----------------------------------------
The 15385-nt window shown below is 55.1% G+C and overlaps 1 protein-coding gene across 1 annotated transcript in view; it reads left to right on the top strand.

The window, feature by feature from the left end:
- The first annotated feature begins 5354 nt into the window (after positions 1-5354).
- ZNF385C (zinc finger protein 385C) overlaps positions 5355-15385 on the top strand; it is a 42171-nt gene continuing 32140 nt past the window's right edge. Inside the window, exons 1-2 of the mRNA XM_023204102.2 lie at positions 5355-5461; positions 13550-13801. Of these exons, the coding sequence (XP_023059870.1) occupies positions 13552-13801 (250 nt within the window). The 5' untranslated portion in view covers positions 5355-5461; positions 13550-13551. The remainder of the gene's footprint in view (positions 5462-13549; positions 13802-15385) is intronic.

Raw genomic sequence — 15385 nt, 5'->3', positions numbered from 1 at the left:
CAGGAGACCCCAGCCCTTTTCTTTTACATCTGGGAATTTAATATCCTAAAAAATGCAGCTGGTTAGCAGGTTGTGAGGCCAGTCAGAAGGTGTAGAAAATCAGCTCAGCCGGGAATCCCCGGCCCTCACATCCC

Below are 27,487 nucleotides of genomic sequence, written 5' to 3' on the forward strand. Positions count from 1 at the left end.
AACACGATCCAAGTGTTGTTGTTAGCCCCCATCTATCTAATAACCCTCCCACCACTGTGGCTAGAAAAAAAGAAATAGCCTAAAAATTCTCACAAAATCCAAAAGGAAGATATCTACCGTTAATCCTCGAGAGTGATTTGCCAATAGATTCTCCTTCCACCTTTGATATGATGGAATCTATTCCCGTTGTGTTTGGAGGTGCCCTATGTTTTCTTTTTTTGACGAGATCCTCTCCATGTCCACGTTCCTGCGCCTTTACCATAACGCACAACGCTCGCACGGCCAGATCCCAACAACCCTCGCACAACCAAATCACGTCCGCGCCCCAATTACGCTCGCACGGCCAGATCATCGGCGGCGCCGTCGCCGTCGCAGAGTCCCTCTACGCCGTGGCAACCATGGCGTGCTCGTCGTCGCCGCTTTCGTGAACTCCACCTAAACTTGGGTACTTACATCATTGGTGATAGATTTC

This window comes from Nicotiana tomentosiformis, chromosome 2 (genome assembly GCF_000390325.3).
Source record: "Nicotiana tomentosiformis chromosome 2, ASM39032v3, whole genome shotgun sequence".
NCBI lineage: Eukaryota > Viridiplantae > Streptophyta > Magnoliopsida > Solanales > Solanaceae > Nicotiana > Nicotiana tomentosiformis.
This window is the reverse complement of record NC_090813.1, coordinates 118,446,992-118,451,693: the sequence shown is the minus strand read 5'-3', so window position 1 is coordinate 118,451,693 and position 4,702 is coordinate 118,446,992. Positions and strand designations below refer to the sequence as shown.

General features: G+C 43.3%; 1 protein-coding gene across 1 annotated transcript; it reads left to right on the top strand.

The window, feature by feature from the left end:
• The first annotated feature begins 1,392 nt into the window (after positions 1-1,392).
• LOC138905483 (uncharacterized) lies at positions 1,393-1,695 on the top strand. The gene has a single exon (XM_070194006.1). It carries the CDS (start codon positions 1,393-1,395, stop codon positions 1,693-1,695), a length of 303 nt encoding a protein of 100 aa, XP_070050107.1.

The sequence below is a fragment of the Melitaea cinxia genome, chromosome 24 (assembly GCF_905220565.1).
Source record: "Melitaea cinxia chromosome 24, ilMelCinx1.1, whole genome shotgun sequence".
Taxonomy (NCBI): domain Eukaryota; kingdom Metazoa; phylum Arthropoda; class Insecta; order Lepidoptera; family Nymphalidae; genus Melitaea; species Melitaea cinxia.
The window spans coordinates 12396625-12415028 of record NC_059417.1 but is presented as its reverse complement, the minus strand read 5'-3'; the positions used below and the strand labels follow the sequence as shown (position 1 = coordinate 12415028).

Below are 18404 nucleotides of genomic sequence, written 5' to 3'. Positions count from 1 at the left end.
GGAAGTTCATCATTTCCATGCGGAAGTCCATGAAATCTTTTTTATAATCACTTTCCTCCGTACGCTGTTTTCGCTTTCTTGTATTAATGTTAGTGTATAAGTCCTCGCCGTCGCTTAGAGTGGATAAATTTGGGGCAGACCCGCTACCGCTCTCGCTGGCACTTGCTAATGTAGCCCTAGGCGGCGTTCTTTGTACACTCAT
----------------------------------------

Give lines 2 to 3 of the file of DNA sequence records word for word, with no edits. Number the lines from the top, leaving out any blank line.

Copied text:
The window, feature by feature from the left end:
- The first annotated feature begins 5354 nt into the window (after positions 1-5354).